1. The State has a material site easement, not a revocable permit.

Ahtna and the State disagree as to what kind of property interest the State possesses. Ahtna asserts that it is a revocable permit while the State asserts it is a right-of-way easement. 43 C.F.R. § 244.7(a) states:

The interest granted shall consist of an easement, license, or permit in accordance with the terms of the applicable statute; no interest shall be greater than a permit revocable at the discretion of the authorized officer unless the applicable statute provides otherwise.

(Emphasis added.) While Ahtna argues that the Federal-Aid Highway Act does not “provide[] otherwise” and therefore the grant is a revocable permit, we disagree. The Act expressly authorized the State to determine when the right-of-way would terminate:

If at any time the need for any such lands or materials for such purposes shall no longer exist, notice of the fact shall be given by the State highway department to the Secretary [of Transportation] and such lands or materials shall immediately revert to the control of the Secretary of the Department from which they had been appropriated [here, the Department of the Interior].[26]

This language indicates that the Act provided a specific mechanism for ending the right-of-way under the statute. The statute requires an affirmative act by the State rather than leaving the fate of the right-of-way to the discretion of “the authorized officer.”[27]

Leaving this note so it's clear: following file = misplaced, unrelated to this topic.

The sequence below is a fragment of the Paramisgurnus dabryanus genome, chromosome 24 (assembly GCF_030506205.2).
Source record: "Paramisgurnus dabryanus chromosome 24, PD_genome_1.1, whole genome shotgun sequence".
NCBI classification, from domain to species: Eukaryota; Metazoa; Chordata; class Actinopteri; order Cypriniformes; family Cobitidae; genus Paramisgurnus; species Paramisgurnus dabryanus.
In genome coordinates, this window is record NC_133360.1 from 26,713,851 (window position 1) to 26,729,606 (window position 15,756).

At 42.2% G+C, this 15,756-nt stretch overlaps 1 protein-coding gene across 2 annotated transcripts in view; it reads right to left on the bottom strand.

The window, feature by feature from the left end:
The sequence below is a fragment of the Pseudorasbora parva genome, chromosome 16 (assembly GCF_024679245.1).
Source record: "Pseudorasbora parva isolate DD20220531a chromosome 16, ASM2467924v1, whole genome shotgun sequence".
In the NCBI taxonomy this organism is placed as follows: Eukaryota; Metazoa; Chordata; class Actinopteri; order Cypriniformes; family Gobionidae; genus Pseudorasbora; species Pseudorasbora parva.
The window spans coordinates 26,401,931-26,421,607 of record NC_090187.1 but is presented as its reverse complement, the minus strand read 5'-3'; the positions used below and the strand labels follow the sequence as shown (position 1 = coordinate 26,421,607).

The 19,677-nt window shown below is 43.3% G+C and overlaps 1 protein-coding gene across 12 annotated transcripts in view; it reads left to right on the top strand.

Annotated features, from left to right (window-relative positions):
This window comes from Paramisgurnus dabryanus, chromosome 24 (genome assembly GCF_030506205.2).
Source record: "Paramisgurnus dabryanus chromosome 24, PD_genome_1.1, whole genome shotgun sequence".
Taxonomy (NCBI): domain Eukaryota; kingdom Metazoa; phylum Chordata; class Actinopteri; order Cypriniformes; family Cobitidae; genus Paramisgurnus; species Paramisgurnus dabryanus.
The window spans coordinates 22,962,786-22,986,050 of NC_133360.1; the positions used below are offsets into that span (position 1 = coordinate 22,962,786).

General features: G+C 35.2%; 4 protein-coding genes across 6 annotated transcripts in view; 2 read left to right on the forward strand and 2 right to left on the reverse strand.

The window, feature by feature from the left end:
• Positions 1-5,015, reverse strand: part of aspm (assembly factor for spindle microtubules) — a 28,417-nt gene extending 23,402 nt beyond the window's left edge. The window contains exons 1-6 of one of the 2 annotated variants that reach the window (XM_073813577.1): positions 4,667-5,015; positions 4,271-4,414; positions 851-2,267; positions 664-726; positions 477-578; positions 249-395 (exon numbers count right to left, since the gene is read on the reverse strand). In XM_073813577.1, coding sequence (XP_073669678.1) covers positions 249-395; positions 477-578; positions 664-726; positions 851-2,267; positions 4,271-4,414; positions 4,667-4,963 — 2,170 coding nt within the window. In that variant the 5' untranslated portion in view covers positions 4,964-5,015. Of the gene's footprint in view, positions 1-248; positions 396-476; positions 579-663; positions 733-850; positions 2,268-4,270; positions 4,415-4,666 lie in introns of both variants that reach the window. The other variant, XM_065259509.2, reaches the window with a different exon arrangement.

Further, no document related to the conveyance of the material site characterizes the interest as a revocable permit. Rather, the plain language of the grant and the interim conveyance to Ahtna indicates that the State has a right-of-way easement. The phrase “right-of-way” is used in the title as well as in the text of the grant. The map attached to the grant displaying the right-of-way along the Denali Highway characterizes the right-of-way as a “material site easement.” I.C. 443 Paragraph 16 also states that Ahtna’s grant of lands is subject to “Rights-of-way for Federal Aid material sites.”

Case law also supports the conclusion that the State’s interest is a material site easement. In Southern Idaho Conference Association of Seventh Day Adventists v. United States, the Ninth Circuit held that a material site “appropriated by the United States through the Department of Interior and transferred to the State of Idaho pursuant to the provisions of 23 U.S.C. § 317” was a material site easement.[28] And in Tetlin Native Corporation v. State, we considered a material site granted to the State by the Bureau of Indian Affairs under the Federal-Aid Highway Act to be a “material site easement.”[29] Material site F-026069 is a right-of-way easement, not a revocable permit.